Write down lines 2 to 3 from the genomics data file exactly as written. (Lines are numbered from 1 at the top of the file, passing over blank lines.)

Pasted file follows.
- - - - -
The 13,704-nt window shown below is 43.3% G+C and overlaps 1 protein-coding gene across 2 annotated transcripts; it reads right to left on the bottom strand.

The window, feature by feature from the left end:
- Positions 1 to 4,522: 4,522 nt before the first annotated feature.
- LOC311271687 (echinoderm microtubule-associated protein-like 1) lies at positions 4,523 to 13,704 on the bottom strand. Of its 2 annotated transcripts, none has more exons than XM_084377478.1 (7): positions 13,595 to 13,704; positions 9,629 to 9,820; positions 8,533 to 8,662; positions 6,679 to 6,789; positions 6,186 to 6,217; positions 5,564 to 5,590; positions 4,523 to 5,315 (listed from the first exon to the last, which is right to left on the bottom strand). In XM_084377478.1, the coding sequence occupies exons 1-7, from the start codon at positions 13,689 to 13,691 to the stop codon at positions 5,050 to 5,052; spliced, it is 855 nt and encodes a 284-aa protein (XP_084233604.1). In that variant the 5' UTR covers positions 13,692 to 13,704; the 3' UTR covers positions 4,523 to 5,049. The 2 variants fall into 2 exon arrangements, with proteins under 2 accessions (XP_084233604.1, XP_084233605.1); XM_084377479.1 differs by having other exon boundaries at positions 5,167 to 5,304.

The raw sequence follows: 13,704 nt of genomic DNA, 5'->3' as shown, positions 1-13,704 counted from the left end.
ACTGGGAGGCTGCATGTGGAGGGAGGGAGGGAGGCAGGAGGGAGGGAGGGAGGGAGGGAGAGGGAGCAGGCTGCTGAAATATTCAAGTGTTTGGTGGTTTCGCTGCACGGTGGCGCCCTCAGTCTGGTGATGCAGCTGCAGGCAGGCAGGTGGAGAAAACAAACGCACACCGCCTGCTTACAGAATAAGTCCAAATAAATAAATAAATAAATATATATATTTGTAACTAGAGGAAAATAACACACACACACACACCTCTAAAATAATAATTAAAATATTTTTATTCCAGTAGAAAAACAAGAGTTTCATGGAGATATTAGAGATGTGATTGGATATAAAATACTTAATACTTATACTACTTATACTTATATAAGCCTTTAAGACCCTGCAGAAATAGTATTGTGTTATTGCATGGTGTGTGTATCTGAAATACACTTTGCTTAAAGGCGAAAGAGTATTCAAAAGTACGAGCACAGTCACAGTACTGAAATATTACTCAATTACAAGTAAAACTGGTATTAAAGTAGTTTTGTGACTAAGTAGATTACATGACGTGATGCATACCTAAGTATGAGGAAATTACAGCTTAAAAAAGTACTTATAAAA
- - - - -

The window, feature by feature from the left end:
- Positions 1 to 4,522: 4,522 nt before the first annotated feature.